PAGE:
February 2005

Olivia Cronk


Structure of the World Compared to a Bubble by Anne Waldman

The writer Maurice Blanchot makes many suggestions and guesses about what language can and cannot do. “Fragments,” he says, are the language “by which the enigma frees itself from the intimacy of its secret so that, in writing itself, it might expose itself as the very enigma that writing maintains, because writing only takes it up again in the neutrality of its own enigma.” I know, I know. Messy. But then, such is the weird and rubbery path that Anne Waldman travels in her book Structure of the World Compared to a Bubble. Somehow, Waldman’s serial poem (for she makes it clear in her elucidating introduction that this is no mere collection of poems; it is one, long strand of a thing) calls to mind an odd concoction. Maurice Blanchot, for his ruptured wind tunnels of thought and language. William Blake, for his wickedly delicious jumbling of the real and imagined, the self and others. Langston Hughes, for his music poems, Ask Your Mama. Not that Waldman references any of these characters. But so ambitiously encompassing is her task, I’ve no doubt she would enjoy the associative connections.

When I said “travels,” I should have also said “directs.” The claim can even be made that Structure is a guidebook. To what, you ask? In the aforementioned introduction, Waldman backgrounds the project. The source of Structure is the Stupa of Borobudur in Java, Indonesia. A long time practitioner of Buddhism and a highly acclaimed poet with links to the Beat and New York School communities, Waldman studied and meditated on the site. A stupa is a memorial mound containing relics of the Buddha. The form originated as a burial tumulus (ancient grave mound). The structure, and I am ripping this all right out of the introduction, is meant to endow the pilgrim with a sense of ascension. Aspiration. It is this strange upward motion (occurring both physically and spiritually) that inspired the poem. Waldman calls the place a “mandala of philosophy” that “invites a spiritual and psychological voyage for the visitor.” As one moves through the structure, narratives (in the form of a sequence of reliefs carved into the million stones that make this thing) grow more and more complicated with height. It mimics the ideal progression from illusion to enlightenment. And, of course, enlightenment is a state of awakened existence, “beyond the grasp of the individual ego.”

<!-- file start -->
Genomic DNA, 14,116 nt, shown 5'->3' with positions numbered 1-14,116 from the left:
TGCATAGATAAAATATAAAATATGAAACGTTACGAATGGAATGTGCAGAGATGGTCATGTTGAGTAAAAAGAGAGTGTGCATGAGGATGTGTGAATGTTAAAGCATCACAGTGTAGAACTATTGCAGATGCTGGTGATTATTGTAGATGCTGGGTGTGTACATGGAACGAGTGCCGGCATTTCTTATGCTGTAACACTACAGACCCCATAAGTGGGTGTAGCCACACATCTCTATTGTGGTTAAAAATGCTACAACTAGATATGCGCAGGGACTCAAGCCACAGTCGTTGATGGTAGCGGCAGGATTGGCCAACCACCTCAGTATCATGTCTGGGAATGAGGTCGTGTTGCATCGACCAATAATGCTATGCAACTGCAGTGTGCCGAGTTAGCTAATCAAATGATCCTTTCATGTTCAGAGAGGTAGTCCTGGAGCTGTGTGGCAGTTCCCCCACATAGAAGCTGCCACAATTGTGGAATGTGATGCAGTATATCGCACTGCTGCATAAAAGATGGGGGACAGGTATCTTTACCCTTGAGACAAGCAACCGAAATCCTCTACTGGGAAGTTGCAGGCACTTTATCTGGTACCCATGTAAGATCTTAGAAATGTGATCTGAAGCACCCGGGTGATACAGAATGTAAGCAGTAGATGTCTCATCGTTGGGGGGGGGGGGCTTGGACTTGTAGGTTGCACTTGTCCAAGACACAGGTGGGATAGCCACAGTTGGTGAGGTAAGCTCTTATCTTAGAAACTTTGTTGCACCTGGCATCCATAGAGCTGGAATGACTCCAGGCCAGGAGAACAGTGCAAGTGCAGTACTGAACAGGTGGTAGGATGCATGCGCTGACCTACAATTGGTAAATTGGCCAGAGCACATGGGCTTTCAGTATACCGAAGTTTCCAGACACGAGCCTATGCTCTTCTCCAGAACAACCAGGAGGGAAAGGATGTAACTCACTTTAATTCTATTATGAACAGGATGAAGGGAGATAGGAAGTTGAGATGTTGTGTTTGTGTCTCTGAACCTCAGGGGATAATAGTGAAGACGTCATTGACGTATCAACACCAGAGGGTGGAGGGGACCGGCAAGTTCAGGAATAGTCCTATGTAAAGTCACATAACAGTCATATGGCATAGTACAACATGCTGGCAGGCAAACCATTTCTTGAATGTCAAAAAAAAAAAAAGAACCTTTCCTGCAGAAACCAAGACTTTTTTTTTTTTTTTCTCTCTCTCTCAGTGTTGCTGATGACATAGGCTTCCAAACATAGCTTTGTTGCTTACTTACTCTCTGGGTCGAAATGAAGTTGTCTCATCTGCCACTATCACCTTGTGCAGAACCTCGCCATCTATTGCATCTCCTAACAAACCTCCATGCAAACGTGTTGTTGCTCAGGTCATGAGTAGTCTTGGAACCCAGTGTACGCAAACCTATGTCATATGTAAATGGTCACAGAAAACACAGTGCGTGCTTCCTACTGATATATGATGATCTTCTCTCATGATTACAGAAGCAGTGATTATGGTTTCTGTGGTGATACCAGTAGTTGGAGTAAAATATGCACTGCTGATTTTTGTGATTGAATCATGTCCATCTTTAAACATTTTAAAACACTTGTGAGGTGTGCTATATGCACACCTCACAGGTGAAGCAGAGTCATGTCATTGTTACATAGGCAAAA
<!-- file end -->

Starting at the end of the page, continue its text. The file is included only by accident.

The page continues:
One carving is called Gandavyuha, the structure of the world compared to a bubble. “The carvings allow pilgrims to read the monument pictorially as a book.” Gandavyuha is considered the most important text. Waldman’s serial poem reflects the themes she sees in this story of realization of transitory existence and suffering induced by self-imposed imprisonment of the mind. The book includes diagrams of the site and of a series of mudras (hand gestures). It also includes a sample of Waldman’s handwritten notes. And a glossary. And gong marks (to be struck while reading, chanting) to mark time and induce performance -- hence, my associative notion of Hughes. All of this is background. Absolutely necessary, though, for engaging the text. I don’t believe Waldman would have it any other way.

This poet, heady and musical, demands full-on engagement. Anne Waldman gifts this journey to her readers, but at the price of our attention and dedication. Here, in this book, is “a way to interpret our/ particulate world/...to wake up beyond the identity kit dragged/across town and into the forest/beyond last border crept by/or prison if it comes to that/...must we? drag? climb too?” Yes, we must drag and climb through this place. I found the poems most stimulating and stirring when read aloud. I finally sat down at my table with some water and a spoon. I had been thinking, “Buddhism. Quiet. Read silently in my bed. Restful. Serenity. Rest. Rest...” but that was insensitive and foolish. The way this guidebook works is in the throat. So I read aloud.

* air gets in the interstices you want to escape
* from while you are in an act of cross-fading
* not a revealed religion but a walk on the wildebeeste side
* you might survey your life from here, does it resemble
* the Himalayan flower, the spikenard, a devout seeker?
* does it resemble a book with no titular readiness
* exposed to terror of horrible magnitude
* a book that’s sans words -- is that is?

I am replicating here, with an asterisk, the little gong symbols present on the page, “invit[ing] an element of ‘performance’ to the text.” I used my spoon. And hit the glass. Gonging away. It was a delight. “[C]limb up, pilgrim, climb across time for thousands of centuries more and more abstract.”

Waldman’s poetry is twisted and warm. It is the poetry, here at least, of a truly wrung spirit. She works her most conundrum-bound mind over and over into this great puzzle of a path. “And in the middle of the night in the middle of your life you arrive ground transport done.” “Trespass here.” And she makes enlightenment seem so practical.

Structure of the World Compared to a Bubble by Anne Waldman
Penguin Poets
ISBN: 0143034200
109 pages